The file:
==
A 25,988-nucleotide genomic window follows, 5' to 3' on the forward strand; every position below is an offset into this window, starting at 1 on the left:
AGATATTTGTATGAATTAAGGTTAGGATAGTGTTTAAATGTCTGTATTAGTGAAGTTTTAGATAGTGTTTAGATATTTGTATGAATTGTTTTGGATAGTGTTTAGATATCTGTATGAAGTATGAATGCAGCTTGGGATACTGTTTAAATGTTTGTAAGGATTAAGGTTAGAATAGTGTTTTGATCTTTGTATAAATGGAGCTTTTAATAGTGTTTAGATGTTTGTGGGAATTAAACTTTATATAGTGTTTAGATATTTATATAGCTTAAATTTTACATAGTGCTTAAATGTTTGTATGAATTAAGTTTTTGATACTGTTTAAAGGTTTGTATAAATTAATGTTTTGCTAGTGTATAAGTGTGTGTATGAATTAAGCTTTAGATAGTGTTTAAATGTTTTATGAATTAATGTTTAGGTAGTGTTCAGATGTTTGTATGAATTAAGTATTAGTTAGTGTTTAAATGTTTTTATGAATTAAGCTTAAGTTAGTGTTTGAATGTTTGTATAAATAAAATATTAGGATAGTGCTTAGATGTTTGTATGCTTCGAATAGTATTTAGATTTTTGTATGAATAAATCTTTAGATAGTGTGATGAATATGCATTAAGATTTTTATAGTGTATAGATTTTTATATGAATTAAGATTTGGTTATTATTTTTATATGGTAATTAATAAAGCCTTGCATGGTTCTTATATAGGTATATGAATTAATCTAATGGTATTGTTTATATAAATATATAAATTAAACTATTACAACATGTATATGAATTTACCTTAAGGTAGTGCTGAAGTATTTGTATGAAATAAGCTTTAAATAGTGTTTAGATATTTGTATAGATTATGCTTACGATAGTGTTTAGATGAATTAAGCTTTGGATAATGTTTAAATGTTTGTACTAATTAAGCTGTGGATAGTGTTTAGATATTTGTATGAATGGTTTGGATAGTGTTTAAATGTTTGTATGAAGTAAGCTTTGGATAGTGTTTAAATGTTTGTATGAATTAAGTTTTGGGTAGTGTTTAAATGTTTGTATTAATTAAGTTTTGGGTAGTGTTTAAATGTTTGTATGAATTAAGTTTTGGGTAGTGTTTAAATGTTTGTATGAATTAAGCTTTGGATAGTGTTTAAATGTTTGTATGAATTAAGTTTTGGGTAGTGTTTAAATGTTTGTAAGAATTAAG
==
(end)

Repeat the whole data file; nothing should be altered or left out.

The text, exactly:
A 25,988-nucleotide genomic window follows, 5' to 3' on the forward strand; every position below is an offset into this window, starting at 1 on the left:
AGATATTTGTATGAATTAAGGTTAGGATAGTGTTTAAATGTCTGTATTAGTGAAGTTTTAGATAGTGTTTAGATATTTGTATGAATTGTTTTGGATAGTGTTTAGATATCTGTATGAAGTATGAATGCAGCTTGGGATACTGTTTAAATGTTTGTAAGGATTAAGGTTAGAATAGTGTTTTGATCTTTGTATAAATGGAGCTTTTAATAGTGTTTAGATGTTTGTGGGAATTAAACTTTATATAGTGTTTAGATATTTATATAGCTTAAATTTTACATAGTGCTTAAATGTTTGTATGAATTAAGTTTTTGATACTGTTTAAAGGTTTGTATAAATTAATGTTTTGCTAGTGTATAAGTGTGTGTATGAATTAAGCTTTAGATAGTGTTTAAATGTTTTATGAATTAATGTTTAGGTAGTGTTCAGATGTTTGTATGAATTAAGTATTAGTTAGTGTTTAAATGTTTTTATGAATTAAGCTTAAGTTAGTGTTTGAATGTTTGTATAAATAAAATATTAGGATAGTGCTTAGATGTTTGTATGCTTCGAATAGTATTTAGATTTTTGTATGAATAAATCTTTAGATAGTGTGATGAATATGCATTAAGATTTTTATAGTGTATAGATTTTTATATGAATTAAGATTTGGTTATTATTTTTATATGGTAATTAATAAAGCCTTGCATGGTTCTTATATAGGTATATGAATTAATCTAATGGTATTGTTTATATAAATATATAAATTAAACTATTACAACATGTATATGAATTTACCTTAAGGTAGTGCTGAAGTATTTGTATGAAATAAGCTTTAAATAGTGTTTAGATATTTGTATAGATTATGCTTACGATAGTGTTTAGATGAATTAAGCTTTGGATAATGTTTAAATGTTTGTACTAATTAAGCTGTGGATAGTGTTTAGATATTTGTATGAATGGTTTGGATAGTGTTTAAATGTTTGTATGAAGTAAGCTTTGGATAGTGTTTAAATGTTTGTATGAATTAAGTTTTGGGTAGTGTTTAAATGTTTGTATTAATTAAGTTTTGGGTAGTGTTTAAATGTTTGTATGAATTAAGTTTTGGGTAGTGTTTAAATGTTTGTATGAATTAAGCTTTGGATAGTGTTTAAATGTTTGTATGAATTAAGTTTTGGGTAGTGTTTAAATGTTTGTAAGAATTAAG